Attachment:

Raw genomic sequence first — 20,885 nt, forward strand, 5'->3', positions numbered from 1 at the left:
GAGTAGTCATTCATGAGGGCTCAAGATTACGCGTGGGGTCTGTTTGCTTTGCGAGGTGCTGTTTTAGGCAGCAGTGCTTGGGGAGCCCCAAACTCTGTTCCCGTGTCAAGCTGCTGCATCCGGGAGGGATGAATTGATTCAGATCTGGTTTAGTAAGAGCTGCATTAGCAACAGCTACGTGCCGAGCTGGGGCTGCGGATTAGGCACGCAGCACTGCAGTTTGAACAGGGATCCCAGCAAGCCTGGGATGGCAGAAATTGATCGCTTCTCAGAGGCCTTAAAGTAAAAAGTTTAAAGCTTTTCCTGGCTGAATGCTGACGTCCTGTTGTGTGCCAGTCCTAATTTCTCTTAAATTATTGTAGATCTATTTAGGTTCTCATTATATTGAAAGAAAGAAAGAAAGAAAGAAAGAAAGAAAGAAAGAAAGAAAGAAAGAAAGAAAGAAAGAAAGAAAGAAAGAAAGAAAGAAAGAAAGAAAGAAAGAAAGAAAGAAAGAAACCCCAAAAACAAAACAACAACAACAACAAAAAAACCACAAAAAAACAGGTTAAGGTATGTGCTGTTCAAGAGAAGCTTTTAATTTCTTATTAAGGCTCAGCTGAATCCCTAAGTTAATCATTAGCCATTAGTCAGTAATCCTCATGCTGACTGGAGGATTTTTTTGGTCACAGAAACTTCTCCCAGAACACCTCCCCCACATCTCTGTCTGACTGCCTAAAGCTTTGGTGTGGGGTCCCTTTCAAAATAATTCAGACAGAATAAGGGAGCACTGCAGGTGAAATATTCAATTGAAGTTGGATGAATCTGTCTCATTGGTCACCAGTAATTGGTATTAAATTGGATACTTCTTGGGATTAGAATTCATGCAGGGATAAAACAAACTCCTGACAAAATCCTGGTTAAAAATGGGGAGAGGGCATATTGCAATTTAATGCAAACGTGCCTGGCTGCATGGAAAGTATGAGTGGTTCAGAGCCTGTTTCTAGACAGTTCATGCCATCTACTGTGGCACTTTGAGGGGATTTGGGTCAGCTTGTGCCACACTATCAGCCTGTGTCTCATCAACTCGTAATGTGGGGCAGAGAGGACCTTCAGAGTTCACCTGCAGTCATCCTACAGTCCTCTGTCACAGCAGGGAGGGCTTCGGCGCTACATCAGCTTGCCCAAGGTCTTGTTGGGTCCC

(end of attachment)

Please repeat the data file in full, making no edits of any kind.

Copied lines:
Raw genomic sequence first — 20,885 nt, forward strand, 5'->3', positions numbered from 1 at the left:
GAGTAGTCATTCATGAGGGCTCAAGATTACGCGTGGGGTCTGTTTGCTTTGCGAGGTGCTGTTTTAGGCAGCAGTGCTTGGGGAGCCCCAAACTCTGTTCCCGTGTCAAGCTGCTGCATCCGGGAGGGATGAATTGATTCAGATCTGGTTTAGTAAGAGCTGCATTAGCAACAGCTACGTGCCGAGCTGGGGCTGCGGATTAGGCACGCAGCACTGCAGTTTGAACAGGGATCCCAGCAAGCCTGGGATGGCAGAAATTGATCGCTTCTCAGAGGCCTTAAAGTAAAAAGTTTAAAGCTTTTCCTGGCTGAATGCTGACGTCCTGTTGTGTGCCAGTCCTAATTTCTCTTAAATTATTGTAGATCTATTTAGGTTCTCATTATATTGAAAGAAAGAAAGAAAGAAAGAAAGAAAGAAAGAAAGAAAGAAAGAAAGAAAGAAAGAAAGAAAGAAAGAAAGAAAGAAAGAAAGAAAGAAAGAAAGAAAGAAAGAAAGAAACCCCAAAAACAAAACAACAACAACAACAAAAAAACCACAAAAAAACAGGTTAAGGTATGTGCTGTTCAAGAGAAGCTTTTAATTTCTTATTAAGGCTCAGCTGAATCCCTAAGTTAATCATTAGCCATTAGTCAGTAATCCTCATGCTGACTGGAGGATTTTTTTGGTCACAGAAACTTCTCCCAGAACACCTCCCCCACATCTCTGTCTGACTGCCTAAAGCTTTGGTGTGGGGTCCCTTTCAAAATAATTCAGACAGAATAAGGGAGCACTGCAGGTGAAATATTCAATTGAAGTTGGATGAATCTGTCTCATTGGTCACCAGTAATTGGTATTAAATTGGATACTTCTTGGGATTAGAATTCATGCAGGGATAAAACAAACTCCTGACAAAATCCTGGTTAAAAATGGGGAGAGGGCATATTGCAATTTAATGCAAACGTGCCTGGCTGCATGGAAAGTATGAGTGGTTCAGAGCCTGTTTCTAGACAGTTCATGCCATCTACTGTGGCACTTTGAGGGGATTTGGGTCAGCTTGTGCCACACTATCAGCCTGTGTCTCATCAACTCGTAATGTGGGGCAGAGAGGACCTTCAGAGTTCACCTGCAGTCATCCTACAGTCCTCTGTCACAGCAGGGAGGGCTTCGGCGCTACATCAGCTTGCCCAAGGTCTTGTTGGGTCCC